Tag Archives: Black-capped Chickadee

ID Challenge: Mountain vs Black-capped vs Carolina Chickadee

Mountain Chickadee. Photo by Jamie Simo.

It’s a cold, grey, windy day today and my yard is awash in activity. My bird feeders especially are getting a workout with several new visitors this year, including a Mountain Chickadee. Mountain Chickadees aren’t uncommon along the Front Range, but they’re usually found in the foothills and mountains where there are an abundance of conifers rather than in my lower elevation deciduous-tree-dominated suburban neighborhood.

I was first alerted to my new guest by its scratchy “chicka-dee-dee” call, like a Black-capped Chickadee (a year-round resident in my neighborhood) with a sore throat. For comparison, here’s the Black-capped Chickadee’s call.

Black-capped Chickadee. Photo by Jamie Simo.

Other than their calls, Mountain Chickadees are fairly easy to differentiate from Black-capped Chickadees. The most obvious visual difference is the Mountain’s bold white eyebrow, which makes it a little angry-looking. The Mountain is also usually a lot greyer, with very little if any buffiness on the underparts and less white edging on the wings.

Although my area of Colorado is only home to Black-capped and Mountain Chickadees, the true ID challenge is between Black-capped and Carolina Chickadees. Carolina Chickadees are slightly smaller than Black-capped Chickadees and are more of a southeastern US bird. They were my backyard chickadee in Virginia.

Carolina Chickadee. Photo by Jamie Simo.

Like the Mountain Chickadee, Carolinas are greyer than the Black-capped with little white wing-edging and not as much buffy coloring on their underparts. Their white cheek patch is greyer toward the back of the head and their black “bib” is smaller than the Black-capped with well-defined edges. There is also much less white edging on the outer tail feathers in Carolina Chickadees.

Probably the easiest way to distinguish between the Carolina Chickadee and the Black-capped Chickadee, however, is by voice. The song of the Black-capped Chickadee is usually a 3-note “Hey sweet-ie” whereas the Carolina’s song is usually a a 4-note song: “Fee bee fee bay.” The Carolina Chickadee also tends to have a faster call. But don’t worry, the two look-alikes only share territory in a small band roughly shown on the map below.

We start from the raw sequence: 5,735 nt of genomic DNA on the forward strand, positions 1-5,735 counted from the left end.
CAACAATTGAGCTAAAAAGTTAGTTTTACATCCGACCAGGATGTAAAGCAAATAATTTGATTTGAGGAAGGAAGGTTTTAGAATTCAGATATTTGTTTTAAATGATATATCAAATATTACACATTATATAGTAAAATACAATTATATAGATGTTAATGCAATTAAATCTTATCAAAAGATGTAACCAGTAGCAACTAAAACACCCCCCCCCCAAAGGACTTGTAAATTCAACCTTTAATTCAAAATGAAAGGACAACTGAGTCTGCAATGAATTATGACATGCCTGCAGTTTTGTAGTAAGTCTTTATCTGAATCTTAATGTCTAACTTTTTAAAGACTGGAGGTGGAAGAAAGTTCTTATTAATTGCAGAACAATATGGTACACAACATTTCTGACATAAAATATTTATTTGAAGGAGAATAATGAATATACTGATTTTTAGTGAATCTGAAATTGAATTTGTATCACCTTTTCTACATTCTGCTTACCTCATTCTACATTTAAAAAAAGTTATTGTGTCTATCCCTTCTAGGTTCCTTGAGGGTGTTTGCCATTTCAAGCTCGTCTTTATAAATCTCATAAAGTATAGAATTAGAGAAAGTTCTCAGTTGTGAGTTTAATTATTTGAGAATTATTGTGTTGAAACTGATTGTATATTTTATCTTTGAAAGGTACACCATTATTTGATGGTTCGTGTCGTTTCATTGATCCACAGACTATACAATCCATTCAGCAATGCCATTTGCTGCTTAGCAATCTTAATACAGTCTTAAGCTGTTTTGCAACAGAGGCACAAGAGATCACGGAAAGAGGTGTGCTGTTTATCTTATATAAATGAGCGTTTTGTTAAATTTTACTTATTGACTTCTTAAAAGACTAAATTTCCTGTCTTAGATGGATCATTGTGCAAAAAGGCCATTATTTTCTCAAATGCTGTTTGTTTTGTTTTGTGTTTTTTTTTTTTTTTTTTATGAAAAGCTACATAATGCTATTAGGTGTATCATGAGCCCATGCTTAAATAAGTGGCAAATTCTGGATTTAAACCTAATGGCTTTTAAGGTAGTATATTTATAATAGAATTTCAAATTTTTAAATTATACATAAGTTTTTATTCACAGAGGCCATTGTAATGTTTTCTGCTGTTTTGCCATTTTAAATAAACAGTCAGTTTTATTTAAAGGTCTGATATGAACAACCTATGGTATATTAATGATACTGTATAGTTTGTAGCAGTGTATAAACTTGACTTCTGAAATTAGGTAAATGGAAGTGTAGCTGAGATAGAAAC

Map showing zone of overlap (black line) between Black-capped and Carolina Chickadees. http://static.birds.cornell.edu/pfw_fr/AboutBirdsandFeeding/chickadeeIDtable.htm
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Flying the Coop

Black-capped Chickadee parent with food for its chicks. Photo by Jamie Simo.

It’s been a while since I’ve posted because I’ve been so busy lately! On either May 22nd or early May 23rd, the Black-capped Chickadees in my nest box fledged. There were either 2 or 3 nestlings based on my observations on May 22nd.

On the 22nd, I watched both parents feed at the entry hole every 5 minutes or so and often fly off with fecal packets. Between parental visits, one nestling, noticeable as a nestling by its fleshy gape, kept sticking its head out of the hole of the nest box and looking around as if it was ready to jump out at any minute.

Black-capped Chickadee nestlings in nest box very close to fledging. Photo by Jamie Simo.

When I checked the next morning, the birds were gone. Next year I’ll try and rig up the nest box camera to see if I can’t capture the whole show. Since the box I’m using is pretty small, I may need to develop a false roof to attach the camera.

 

 

 

 

 

 

My Little Chickadee

On March 29th, I finally got around to putting up the chickadee nest box I bought last year. Like with my flicker box, I targeted the Black-capped Chickadee as a potential yard tenant based on the fact I had a handful of them already hanging around and eating from my bird feeder. Well, on March 30th, I noticed a chickadee going in and out of the box and on April 6th, the pair already had a complete nest!

Black-capped Chickadee at Belmar Park in Lakewood, CO, excavating a nest cavity. Both male and female chickadees will excavate. Photo by Jamie Simo.

There are 7 chickadee species in North America and all are cavity-nesters. When I lived in Virginia, my backyard chickadee was the Carolina Chickadee, which tends to have a more southerly range than the Black-capped Chickadees I now encounter. Like the Northern Flicker, the Black-capped Chickadee will readily use a nest box. Of  course, the chickadee is much smaller than the flicker, so it needs a smaller box. A good idea to keep birds like European Starlings and, especially, House Sparrows, away, is to buy or make a box with an entry hole too small for those birds to enter. I bought a hole guard made of metal to screw over the entry hole. The guard is 1 1/8 inches in diameter, which is perfect for the chickadees to squeeze through, but too small for those other bully birds.

A Black-capped Chickadee pulls fluff from a cattail to line her nest. Photo by Old Mister Crow. https://flic.kr/p/TFzMJx

Also unlike the Northern Flicker, which lays her eggs directly in the wood chips at the bottom of the cavity she’s chosen, the Black-capped Chickadee will build a nest inside her cavity of choice on top of the wood chips. The female constructs the nest using mosses, evergreen needles, bark, and other coarse materials as a base, which she then lines with softer material like animal fur and plant fibers like milkweed fluff. Only the female chickadee incubates the eggs.

Because I didn’t realize the chickadees would be so quick to start nesting, I didn’t get a nest camera installed beforehand, but I’m planning on putting one up next year. In the meantime, I’ll try to document the nest attempt as best I can. Chickadees are more sensitive to monitoring than bluebirds, so I probably won’t be checking the box too frequently lest I cause them to abandon it.